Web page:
The following article first appeared in the Toledo Blade on Nov. 6,1999. It is reprinted here with his permission.
Even with that blisteringly fast modem, you rarely connect to AmericaOnline, CompuServe, or your Internet Service Provider at maximum speeds like 28,800 bits per second (bps) or 33,600 bps.
Often you're stuck with snail's pace connections like 19,200 bps or even 9,600 bps. Then there are those maddening "random disconnects," when you're mysteriously cut off and have to dial again.
Several problems could be causing those frustrating situations, including a modem that has not been properly configured, or "line noise."
Solving modem configuration problems often takes help from a professional. If you have a newer modem and it always connects at a slow speed and constantly disconnects, check with technical support at the company where you buy online access to see whether your modem is configured properly.
Solving line noise problems can be a do-it-yourself project because there often are easily identifiable and correctable causes.
Telephone line quality in most parts of the United States is excellent, especially when compared to some other countries. Many phone lines in Russia, for instance, where I've traveled extensively for the last 15 years, will barely support a 300 bps data transmission.
Phone companies in the United States have to comply with Federal Communications Commission regulations on minimum line quality. Almost all meet the minimum requirements. Sometimes, however, line noise does originate with the local telephone company. More often, it originates right inside the home.
Line noise means unwanted electronic signals that find their way onto your telephone line, or a loss of the signal that should be on the line.
Noise can cause random disconnects by interfering with the exchange of electronic signals that your modem, and the modem on the other end, need to stay in contact. It also may become a factor in the modems' decisions on transmission speed.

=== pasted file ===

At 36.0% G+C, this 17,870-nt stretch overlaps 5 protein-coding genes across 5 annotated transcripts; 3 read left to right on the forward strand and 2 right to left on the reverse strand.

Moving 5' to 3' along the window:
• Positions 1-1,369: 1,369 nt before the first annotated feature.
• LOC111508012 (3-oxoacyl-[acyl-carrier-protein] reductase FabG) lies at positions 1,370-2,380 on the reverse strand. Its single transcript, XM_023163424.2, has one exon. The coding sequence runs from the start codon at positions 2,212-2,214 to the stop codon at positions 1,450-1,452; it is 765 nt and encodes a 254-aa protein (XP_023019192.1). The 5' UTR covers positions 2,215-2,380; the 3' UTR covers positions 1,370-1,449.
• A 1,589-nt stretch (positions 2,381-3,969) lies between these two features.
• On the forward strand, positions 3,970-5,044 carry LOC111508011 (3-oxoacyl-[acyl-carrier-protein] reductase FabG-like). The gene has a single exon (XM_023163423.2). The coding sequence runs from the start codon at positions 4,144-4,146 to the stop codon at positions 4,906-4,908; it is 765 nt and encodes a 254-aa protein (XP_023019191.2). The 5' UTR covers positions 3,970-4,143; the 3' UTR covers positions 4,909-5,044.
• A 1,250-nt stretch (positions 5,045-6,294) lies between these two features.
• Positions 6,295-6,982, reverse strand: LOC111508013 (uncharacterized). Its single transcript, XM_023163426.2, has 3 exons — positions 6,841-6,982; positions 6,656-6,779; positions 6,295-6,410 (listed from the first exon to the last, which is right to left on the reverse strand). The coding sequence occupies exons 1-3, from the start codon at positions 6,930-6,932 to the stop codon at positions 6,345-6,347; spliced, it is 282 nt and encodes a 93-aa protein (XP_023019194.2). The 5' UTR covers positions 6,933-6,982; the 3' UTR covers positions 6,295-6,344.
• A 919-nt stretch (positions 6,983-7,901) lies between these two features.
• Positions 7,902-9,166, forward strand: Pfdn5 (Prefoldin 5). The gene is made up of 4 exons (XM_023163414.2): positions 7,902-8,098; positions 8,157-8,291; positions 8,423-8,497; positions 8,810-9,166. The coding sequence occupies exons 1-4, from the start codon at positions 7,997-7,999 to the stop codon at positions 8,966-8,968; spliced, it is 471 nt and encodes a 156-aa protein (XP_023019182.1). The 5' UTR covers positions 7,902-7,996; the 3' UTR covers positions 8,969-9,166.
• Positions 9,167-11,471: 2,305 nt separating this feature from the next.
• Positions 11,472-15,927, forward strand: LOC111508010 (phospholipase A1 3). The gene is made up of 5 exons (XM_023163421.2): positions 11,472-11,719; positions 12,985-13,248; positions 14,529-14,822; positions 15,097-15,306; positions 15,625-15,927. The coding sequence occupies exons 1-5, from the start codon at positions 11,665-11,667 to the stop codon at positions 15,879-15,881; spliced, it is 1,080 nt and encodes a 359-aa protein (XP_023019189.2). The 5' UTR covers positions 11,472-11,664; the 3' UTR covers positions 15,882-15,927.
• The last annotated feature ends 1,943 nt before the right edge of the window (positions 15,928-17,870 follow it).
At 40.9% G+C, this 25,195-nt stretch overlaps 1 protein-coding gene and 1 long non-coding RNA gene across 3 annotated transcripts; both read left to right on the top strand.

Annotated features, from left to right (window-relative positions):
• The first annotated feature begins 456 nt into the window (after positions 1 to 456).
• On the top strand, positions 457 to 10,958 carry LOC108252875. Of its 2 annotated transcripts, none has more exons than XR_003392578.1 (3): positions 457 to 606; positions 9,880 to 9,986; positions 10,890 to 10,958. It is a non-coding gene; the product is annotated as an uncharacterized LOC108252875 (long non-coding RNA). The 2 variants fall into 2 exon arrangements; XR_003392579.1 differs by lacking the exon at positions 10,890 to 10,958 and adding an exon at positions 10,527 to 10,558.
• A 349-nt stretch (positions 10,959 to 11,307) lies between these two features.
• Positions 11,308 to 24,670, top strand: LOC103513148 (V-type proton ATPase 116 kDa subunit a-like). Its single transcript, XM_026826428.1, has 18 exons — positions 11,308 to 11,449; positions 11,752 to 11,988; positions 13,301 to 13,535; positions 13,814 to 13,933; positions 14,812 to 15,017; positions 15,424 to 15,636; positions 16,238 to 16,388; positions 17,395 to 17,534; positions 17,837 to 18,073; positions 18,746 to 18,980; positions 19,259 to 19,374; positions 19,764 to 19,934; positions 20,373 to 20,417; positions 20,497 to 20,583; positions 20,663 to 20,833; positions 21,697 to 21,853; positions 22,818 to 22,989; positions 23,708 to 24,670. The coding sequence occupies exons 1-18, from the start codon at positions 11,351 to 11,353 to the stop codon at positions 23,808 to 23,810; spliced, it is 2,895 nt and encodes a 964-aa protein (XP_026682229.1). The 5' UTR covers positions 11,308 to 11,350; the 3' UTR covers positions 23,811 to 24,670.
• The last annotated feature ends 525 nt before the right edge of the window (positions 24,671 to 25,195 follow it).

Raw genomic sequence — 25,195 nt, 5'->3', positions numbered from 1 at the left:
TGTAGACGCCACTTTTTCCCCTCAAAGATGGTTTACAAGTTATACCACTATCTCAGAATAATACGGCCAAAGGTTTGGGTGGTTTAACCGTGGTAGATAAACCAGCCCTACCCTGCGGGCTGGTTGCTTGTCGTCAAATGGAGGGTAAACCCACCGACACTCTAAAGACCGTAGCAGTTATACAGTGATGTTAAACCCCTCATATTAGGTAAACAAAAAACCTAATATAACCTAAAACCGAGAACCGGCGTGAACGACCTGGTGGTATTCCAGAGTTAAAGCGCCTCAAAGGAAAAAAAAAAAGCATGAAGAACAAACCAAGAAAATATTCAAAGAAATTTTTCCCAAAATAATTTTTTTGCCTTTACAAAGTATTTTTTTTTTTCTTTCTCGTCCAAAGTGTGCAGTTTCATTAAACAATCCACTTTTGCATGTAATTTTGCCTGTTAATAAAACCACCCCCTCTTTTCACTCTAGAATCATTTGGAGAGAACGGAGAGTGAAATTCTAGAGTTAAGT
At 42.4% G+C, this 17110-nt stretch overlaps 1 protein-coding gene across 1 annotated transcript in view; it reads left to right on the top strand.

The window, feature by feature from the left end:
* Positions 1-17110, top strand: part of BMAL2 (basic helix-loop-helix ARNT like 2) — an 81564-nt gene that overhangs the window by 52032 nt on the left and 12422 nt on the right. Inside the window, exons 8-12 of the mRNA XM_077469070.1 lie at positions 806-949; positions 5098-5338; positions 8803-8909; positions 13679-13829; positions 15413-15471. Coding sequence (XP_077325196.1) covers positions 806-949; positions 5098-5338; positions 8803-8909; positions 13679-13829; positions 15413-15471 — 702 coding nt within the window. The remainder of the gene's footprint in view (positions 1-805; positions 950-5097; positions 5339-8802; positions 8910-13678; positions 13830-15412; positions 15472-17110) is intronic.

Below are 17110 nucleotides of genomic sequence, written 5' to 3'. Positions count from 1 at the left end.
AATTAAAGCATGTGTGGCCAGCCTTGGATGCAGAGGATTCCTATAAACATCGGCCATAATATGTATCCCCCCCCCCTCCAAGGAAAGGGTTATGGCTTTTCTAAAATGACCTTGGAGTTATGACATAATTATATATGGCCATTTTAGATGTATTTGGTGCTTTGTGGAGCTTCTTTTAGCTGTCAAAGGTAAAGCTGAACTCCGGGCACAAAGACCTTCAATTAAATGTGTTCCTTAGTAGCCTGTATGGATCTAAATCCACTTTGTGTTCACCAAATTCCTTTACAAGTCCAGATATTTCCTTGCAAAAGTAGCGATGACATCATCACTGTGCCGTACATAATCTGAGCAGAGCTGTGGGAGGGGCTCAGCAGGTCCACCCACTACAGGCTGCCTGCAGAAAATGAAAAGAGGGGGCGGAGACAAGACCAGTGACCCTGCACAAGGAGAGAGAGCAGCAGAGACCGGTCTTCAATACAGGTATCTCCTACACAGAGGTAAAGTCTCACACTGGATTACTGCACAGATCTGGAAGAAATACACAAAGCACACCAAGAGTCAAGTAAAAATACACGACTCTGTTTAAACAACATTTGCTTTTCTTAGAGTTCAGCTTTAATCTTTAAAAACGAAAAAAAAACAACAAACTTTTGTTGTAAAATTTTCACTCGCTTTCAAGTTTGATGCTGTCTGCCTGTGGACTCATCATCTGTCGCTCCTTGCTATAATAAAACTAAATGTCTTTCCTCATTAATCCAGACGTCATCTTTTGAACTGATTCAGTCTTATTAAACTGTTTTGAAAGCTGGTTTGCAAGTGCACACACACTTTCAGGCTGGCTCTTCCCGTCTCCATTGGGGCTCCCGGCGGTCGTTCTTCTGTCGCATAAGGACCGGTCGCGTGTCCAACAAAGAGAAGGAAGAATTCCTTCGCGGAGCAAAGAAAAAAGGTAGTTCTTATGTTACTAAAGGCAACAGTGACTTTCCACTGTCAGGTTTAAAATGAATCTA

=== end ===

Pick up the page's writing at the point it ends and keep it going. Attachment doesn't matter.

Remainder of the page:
When connecting, modems do not always agree to use their maximum possible speed. Check the archives on The Blade's Web site ( www.toledoblade.com) for a previous column on how modems talk to each other in the chirps and squeals audible at the start of a connection.
Rather, they use line quality and other considerations to negotiate a more realistic communication speed. With a noisy line, they may agree on 2,400 bps. A quiet line may lead to agreement on 36,600 bps.
Try to determine if there is noise on your telephone line, and whether it interferes with your modem's performance. Line quality can vary over time, so perform the checks several times over a period of a few days.
First, pick up the telephone handset, dial one digit, and listen carefully. Line noise consists of static, pops, buzzes, and bleed-over of conversations from other telephone lines. You may be able to hear noise.
Second, determine whether other electronic equipment, such as a fax machine or telephones, is connected to your modem line. The devices can diminish line quality. Cheap telephones, especially those with a digital readout that is continuously active, can add noise. Disconnect the devices, establish a dial-up connection with your modem, and see if speed improves or the random disconnect situation improves.
Third, check the effects of using a shorter cord leading from the telephone outlet jack to your computer. If performance improves, move your computer closer to the jack.
Fourth, if you have more than one phone line in the house, try plugging the modem into a different line, and see if performance improves. Performance on one line may be substantially better than another.
If you consistently hear noise on a line and none of these fixes work, ask the phone company to check the line. Retail outlets offer several kinds of line "filters" that are supposed to clean up noisy lines, but opinions differ on their value. Michael Woods, The Blade's science editor, can be reached online at his e-mail address, firstname.lastname@example.org.
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